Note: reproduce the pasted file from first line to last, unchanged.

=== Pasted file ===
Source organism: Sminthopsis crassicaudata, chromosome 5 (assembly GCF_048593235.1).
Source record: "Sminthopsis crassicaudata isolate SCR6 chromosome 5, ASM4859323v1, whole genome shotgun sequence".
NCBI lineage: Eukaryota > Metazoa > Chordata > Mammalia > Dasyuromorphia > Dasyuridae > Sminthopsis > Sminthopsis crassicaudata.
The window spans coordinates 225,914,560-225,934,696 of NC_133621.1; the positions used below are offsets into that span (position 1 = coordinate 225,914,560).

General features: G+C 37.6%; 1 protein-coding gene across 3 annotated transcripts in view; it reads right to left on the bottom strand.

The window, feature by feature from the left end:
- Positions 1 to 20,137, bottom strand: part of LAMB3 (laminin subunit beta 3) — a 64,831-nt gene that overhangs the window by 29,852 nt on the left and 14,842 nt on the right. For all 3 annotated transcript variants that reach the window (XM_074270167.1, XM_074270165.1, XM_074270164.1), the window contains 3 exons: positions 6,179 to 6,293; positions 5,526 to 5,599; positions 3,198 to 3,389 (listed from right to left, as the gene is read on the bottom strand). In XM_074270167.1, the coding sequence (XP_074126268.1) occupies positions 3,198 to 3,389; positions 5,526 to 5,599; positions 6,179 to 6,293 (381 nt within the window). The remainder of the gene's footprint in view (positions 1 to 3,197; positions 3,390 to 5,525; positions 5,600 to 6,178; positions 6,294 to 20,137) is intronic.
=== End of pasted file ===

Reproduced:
Source organism: Sminthopsis crassicaudata, chromosome 5 (assembly GCF_048593235.1).
Source record: "Sminthopsis crassicaudata isolate SCR6 chromosome 5, ASM4859323v1, whole genome shotgun sequence".
NCBI lineage: Eukaryota > Metazoa > Chordata > Mammalia > Dasyuromorphia > Dasyuridae > Sminthopsis > Sminthopsis crassicaudata.
The window spans coordinates 225,914,560-225,934,696 of NC_133621.1; the positions used below are offsets into that span (position 1 = coordinate 225,914,560).

General features: G+C 37.6%; 1 protein-coding gene across 3 annotated transcripts in view; it reads right to left on the bottom strand.

The window, feature by feature from the left end:
- Positions 1 to 20,137, bottom strand: part of LAMB3 (laminin subunit beta 3) — a 64,831-nt gene that overhangs the window by 29,852 nt on the left and 14,842 nt on the right. For all 3 annotated transcript variants that reach the window (XM_074270167.1, XM_074270165.1, XM_074270164.1), the window contains 3 exons: positions 6,179 to 6,293; positions 5,526 to 5,599; positions 3,198 to 3,389 (listed from right to left, as the gene is read on the bottom strand). In XM_074270167.1, the coding sequence (XP_074126268.1) occupies positions 3,198 to 3,389; positions 5,526 to 5,599; positions 6,179 to 6,293 (381 nt within the window). The remainder of the gene's footprint in view (positions 1 to 3,197; positions 3,390 to 5,525; positions 5,600 to 6,178; positions 6,294 to 20,137) is intronic.